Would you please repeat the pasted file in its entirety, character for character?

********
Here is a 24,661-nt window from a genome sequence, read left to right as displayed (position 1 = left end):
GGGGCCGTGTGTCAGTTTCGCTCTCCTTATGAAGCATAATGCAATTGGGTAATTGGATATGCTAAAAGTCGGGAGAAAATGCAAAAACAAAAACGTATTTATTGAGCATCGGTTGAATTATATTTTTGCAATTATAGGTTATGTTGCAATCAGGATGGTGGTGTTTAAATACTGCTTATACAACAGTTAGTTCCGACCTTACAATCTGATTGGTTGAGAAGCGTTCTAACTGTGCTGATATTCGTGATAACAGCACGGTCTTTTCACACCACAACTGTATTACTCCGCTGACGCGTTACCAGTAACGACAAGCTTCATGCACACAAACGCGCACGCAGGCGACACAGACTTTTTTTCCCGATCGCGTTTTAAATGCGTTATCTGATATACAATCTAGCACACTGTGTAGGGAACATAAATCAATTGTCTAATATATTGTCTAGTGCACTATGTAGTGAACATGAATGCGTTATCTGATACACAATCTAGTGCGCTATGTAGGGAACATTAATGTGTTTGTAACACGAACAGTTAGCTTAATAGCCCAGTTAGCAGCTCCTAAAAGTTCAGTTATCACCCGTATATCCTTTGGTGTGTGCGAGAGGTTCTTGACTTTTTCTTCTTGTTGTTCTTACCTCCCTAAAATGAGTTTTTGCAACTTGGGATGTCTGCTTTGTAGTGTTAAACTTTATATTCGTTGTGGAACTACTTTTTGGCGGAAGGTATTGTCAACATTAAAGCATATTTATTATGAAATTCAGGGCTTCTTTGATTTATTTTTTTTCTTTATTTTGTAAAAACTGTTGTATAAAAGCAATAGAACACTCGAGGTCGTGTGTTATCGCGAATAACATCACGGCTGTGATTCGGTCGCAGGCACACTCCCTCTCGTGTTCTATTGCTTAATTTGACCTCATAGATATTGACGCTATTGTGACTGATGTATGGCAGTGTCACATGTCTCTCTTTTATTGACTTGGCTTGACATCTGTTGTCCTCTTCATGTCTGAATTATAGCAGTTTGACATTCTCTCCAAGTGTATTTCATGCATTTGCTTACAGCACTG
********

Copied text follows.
Here is a 24,661-nt window from a genome sequence, read left to right as displayed (position 1 = left end):
GGGGCCGTGTGTCAGTTTCGCTCTCCTTATGAAGCATAATGCAATTGGGTAATTGGATATGCTAAAAGTCGGGAGAAAATGCAAAAACAAAAACGTATTTATTGAGCATCGGTTGAATTATATTTTTGCAATTATAGGTTATGTTGCAATCAGGATGGTGGTGTTTAAATACTGCTTATACAACAGTTAGTTCCGACCTTACAATCTGATTGGTTGAGAAGCGTTCTAACTGTGCTGATATTCGTGATAACAGCACGGTCTTTTCACACCACAACTGTATTACTCCGCTGACGCGTTACCAGTAACGACAAGCTTCATGCACACAAACGCGCACGCAGGCGACACAGACTTTTTTTCCCGATCGCGTTTTAAATGCGTTATCTGATATACAATCTAGCACACTGTGTAGGGAACATAAATCAATTGTCTAATATATTGTCTAGTGCACTATGTAGTGAACATGAATGCGTTATCTGATACACAATCTAGTGCGCTATGTAGGGAACATTAATGTGTTTGTAACACGAACAGTTAGCTTAATAGCCCAGTTAGCAGCTCCTAAAAGTTCAGTTATCACCCGTATATCCTTTGGTGTGTGCGAGAGGTTCTTGACTTTTTCTTCTTGTTGTTCTTACCTCCCTAAAATGAGTTTTTGCAACTTGGGATGTCTGCTTTGTAGTGTTAAACTTTATATTCGTTGTGGAACTACTTTTTGGCGGAAGGTATTGTCAACATTAAAGCATATTTATTATGAAATTCAGGGCTTCTTTGATTTATTTTTTTTCTTTATTTTGTAAAAACTGTTGTATAAAAGCAATAGAACACTCGAGGTCGTGTGTTATCGCGAATAACATCACGGCTGTGATTCGGTCGCAGGCACACTCCCTCTCGTGTTCTATTGCTTAATTTGACCTCATAGATATTGACGCTATTGTGACTGATGTATGGCAGTGTCACATGTCTCTCTTTTATTGACTTGGCTTGACATCTGTTGTCCTCTTCATGTCTGAATTATAGCAGTTTGACATTCTCTCCAAGTGTATTTCATGCATTTGCTTACAGCACTG